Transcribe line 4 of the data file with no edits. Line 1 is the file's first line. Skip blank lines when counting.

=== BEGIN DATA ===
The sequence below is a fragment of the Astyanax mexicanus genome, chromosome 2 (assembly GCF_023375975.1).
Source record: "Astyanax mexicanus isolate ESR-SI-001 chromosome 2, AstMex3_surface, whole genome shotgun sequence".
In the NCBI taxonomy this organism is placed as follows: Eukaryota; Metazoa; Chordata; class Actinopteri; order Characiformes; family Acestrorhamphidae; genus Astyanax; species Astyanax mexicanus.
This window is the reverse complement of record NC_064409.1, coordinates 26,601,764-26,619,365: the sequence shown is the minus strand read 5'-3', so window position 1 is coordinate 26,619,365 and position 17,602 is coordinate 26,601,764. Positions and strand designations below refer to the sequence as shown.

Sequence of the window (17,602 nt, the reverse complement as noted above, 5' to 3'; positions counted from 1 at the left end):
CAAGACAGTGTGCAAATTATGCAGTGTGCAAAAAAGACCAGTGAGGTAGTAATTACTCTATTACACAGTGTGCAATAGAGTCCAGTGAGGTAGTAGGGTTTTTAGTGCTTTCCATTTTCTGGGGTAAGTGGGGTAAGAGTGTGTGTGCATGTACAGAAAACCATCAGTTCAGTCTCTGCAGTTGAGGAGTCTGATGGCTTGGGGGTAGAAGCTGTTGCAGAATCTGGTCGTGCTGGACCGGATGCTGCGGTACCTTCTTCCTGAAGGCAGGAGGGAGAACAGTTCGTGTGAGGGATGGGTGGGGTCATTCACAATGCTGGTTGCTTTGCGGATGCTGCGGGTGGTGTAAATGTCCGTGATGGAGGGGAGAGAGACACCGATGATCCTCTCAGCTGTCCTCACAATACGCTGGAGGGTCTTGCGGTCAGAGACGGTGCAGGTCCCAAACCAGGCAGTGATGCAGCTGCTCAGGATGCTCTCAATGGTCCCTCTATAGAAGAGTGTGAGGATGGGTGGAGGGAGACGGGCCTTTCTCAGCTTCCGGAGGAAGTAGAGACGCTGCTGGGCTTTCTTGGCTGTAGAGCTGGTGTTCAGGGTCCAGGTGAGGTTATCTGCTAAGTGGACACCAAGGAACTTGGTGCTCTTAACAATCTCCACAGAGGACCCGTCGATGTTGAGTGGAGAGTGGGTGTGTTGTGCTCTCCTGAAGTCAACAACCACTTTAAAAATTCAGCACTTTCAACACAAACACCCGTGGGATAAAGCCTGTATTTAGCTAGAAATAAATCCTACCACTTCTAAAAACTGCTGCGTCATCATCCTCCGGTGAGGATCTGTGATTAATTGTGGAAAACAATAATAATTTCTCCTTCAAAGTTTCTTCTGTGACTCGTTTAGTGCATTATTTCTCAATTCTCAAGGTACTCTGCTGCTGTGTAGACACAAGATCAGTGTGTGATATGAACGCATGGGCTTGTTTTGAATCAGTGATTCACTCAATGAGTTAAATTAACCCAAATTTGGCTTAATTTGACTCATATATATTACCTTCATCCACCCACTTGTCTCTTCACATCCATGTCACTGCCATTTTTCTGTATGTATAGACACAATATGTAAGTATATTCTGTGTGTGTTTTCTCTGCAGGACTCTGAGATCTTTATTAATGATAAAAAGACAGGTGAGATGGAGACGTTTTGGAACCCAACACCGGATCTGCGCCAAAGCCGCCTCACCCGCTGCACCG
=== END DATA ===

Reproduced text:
This window is the reverse complement of record NC_064409.1, coordinates 26,601,764-26,619,365: the sequence shown is the minus strand read 5'-3', so window position 1 is coordinate 26,619,365 and position 17,602 is coordinate 26,601,764. Positions and strand designations below refer to the sequence as shown.